For a better time, maybe trying different flavors would help. Also, definitely chill them in the refrigerator if you’re not - I personally don’t like any of the flavors when they’re not chilled.
If you have otherwise healthy meals available to you and Soylent isn’t strictly solving a problem for you, it might be better to only really drink Soylent if you genuinely like it though, otherwise that’d probably be a drag and make achieving your body goals more difficult/frustrating.
When I was 16, I was also 205 lbs and developed what I would describe as an eating disorder. I ate almost nothing and over-exercised, losing around 60 lbs in 3 months. I gained it all back within 3 years because I never learned healthy habits.
Needless to say, your plan is a lot more reasonable and less dangerous. I agree with JustSnilloc that focusing on your fat to lean mass ratio instead is more important if you’d much prefer to keep the muscle you have.
But whatever you do, measure. Measure what you eat so that you can manage your energy deficit. Measure your weight so that you can understand how your weight fluctuates from day to day and to keep you motivated.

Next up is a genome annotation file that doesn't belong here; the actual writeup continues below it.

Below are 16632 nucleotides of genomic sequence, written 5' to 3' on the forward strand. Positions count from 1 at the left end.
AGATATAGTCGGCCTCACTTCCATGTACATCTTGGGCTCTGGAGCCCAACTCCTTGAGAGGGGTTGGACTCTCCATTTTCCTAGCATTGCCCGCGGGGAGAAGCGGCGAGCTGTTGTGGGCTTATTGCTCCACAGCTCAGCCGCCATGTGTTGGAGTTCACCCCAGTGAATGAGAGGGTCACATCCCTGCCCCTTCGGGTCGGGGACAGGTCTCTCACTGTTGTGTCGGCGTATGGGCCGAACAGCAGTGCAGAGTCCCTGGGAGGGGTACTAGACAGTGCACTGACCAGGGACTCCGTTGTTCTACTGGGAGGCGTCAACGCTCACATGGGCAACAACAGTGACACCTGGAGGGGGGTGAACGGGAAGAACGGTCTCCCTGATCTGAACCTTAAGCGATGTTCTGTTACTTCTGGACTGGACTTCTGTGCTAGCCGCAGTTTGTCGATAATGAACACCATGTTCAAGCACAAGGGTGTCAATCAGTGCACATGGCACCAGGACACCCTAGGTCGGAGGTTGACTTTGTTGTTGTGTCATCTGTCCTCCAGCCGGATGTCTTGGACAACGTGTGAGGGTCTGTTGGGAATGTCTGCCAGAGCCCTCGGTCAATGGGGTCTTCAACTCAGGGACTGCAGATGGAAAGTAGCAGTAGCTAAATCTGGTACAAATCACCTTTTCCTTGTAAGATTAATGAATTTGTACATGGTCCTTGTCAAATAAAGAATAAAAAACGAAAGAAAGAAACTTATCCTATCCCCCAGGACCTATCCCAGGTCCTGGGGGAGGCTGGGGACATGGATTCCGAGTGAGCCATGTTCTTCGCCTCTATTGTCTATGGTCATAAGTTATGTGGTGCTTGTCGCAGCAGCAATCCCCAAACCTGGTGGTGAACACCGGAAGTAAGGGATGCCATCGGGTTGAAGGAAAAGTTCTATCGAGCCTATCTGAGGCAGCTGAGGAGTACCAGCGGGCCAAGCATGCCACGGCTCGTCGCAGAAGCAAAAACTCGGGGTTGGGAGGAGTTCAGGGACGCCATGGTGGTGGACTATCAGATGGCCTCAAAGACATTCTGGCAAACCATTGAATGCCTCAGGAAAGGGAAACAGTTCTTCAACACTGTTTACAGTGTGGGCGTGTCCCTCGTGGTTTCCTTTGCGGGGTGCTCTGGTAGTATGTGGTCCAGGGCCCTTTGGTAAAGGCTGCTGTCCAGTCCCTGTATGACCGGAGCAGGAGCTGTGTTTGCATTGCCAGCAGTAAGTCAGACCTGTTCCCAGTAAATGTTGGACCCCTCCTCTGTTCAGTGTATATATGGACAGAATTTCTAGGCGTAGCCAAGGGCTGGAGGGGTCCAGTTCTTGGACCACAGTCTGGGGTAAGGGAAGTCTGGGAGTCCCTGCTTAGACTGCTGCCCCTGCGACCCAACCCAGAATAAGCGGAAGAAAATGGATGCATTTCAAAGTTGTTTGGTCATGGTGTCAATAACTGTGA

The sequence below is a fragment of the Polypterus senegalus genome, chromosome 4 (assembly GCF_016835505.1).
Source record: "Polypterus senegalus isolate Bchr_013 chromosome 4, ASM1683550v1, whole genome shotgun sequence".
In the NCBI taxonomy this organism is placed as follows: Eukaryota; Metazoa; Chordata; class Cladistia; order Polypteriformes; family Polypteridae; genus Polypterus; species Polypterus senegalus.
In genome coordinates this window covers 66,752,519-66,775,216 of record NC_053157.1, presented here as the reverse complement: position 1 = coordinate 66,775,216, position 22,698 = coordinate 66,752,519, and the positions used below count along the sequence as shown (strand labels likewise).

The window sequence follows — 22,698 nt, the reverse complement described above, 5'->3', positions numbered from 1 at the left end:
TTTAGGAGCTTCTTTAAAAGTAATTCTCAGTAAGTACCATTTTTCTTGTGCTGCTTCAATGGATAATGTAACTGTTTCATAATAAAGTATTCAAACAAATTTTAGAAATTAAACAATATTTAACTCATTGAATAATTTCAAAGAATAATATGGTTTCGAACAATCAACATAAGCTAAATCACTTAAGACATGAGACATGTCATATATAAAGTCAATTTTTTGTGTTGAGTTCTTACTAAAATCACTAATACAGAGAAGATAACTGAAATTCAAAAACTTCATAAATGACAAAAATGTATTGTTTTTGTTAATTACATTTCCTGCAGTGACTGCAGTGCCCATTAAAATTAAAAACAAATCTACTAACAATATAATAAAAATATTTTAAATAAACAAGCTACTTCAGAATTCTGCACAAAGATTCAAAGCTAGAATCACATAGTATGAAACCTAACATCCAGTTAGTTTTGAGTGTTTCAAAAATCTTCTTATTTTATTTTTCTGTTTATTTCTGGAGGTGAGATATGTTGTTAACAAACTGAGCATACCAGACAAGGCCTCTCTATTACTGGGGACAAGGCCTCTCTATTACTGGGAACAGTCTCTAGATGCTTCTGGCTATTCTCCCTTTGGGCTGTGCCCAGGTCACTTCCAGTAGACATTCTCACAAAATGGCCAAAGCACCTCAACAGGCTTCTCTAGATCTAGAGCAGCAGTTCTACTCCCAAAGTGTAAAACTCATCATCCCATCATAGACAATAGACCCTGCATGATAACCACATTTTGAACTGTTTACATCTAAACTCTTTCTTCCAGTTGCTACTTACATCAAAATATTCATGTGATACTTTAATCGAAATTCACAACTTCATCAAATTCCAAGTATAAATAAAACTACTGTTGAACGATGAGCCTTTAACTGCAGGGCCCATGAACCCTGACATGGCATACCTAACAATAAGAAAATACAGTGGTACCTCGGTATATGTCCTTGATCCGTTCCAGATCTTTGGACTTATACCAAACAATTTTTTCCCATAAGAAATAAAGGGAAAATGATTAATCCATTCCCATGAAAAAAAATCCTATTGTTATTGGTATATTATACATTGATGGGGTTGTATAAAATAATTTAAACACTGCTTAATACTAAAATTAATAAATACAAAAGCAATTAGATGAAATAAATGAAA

And if you make mistakes like forgetting to measure for, say, months at a time and gain some of it back: No big deal, just start measuring again and it’ll work out.
My personal use of Soylent doesn’t really have anything to do with my body goals other than the fact that it’s a food I sometimes consume, but I can see how it might be a useful gateway into measuring food since it’s easy to keep track of.
(FYI, those screenshots are from cronometer.com, which I use to track my nutrition and exercise)
Just a minor note, I really didn’t care for either vanilla (and I’m generally a big vanilla fan), cacao, or chai straight. In the case of vanilla and cacao I found they had a weird unpleasant aftertaste (though I’m also not generally a huge fan of cold chocolate drinks). In the case of Chai it was just too intense and “loud” of a flavor.
But to my pleasant surprise, when I cut them 50/50 with original… everything changed. Chai became my absolute favorite flavored variety (original is still my true favorite), with vanilla a close second. Cacao is still not really my thing, but was vastly improved. So if you haven’t previously tried it, you might see if cutting with original changes your opinion of any particular flavor you don’t think you like.